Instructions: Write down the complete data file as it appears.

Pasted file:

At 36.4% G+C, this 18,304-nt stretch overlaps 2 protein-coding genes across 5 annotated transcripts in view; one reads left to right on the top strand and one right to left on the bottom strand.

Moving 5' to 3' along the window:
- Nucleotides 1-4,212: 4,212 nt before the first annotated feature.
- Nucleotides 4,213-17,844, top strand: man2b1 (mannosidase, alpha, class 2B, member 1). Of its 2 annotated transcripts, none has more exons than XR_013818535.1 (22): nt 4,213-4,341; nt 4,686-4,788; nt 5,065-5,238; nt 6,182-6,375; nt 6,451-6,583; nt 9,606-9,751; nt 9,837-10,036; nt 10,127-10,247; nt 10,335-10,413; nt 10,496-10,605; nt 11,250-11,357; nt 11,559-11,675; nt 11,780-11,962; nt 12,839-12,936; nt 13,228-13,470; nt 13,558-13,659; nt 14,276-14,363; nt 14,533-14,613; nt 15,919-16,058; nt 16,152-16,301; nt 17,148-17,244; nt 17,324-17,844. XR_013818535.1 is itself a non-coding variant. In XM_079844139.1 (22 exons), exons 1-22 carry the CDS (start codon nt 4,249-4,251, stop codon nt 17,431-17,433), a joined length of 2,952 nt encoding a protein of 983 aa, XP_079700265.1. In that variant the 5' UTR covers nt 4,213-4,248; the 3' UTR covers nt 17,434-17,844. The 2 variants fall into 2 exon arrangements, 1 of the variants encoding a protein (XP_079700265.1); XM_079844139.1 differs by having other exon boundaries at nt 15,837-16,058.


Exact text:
At 36.4% G+C, this 18,304-nt stretch overlaps 2 protein-coding genes across 5 annotated transcripts in view; one reads left to right on the top strand and one right to left on the bottom strand.

Moving 5' to 3' along the window:
- Nucleotides 1-4,212: 4,212 nt before the first annotated feature.
- Nucleotides 4,213-17,844, top strand: man2b1 (mannosidase, alpha, class 2B, member 1). Of its 2 annotated transcripts, none has more exons than XR_013818535.1 (22): nt 4,213-4,341; nt 4,686-4,788; nt 5,065-5,238; nt 6,182-6,375; nt 6,451-6,583; nt 9,606-9,751; nt 9,837-10,036; nt 10,127-10,247; nt 10,335-10,413; nt 10,496-10,605; nt 11,250-11,357; nt 11,559-11,675; nt 11,780-11,962; nt 12,839-12,936; nt 13,228-13,470; nt 13,558-13,659; nt 14,276-14,363; nt 14,533-14,613; nt 15,919-16,058; nt 16,152-16,301; nt 17,148-17,244; nt 17,324-17,844. XR_013818535.1 is itself a non-coding variant. In XM_079844139.1 (22 exons), exons 1-22 carry the CDS (start codon nt 4,249-4,251, stop codon nt 17,431-17,433), a joined length of 2,952 nt encoding a protein of 983 aa, XP_079700265.1. In that variant the 5' UTR covers nt 4,213-4,248; the 3' UTR covers nt 17,434-17,844. The 2 variants fall into 2 exon arrangements, 1 of the variants encoding a protein (XP_079700265.1); XM_079844139.1 differs by having other exon boundaries at nt 15,837-16,058.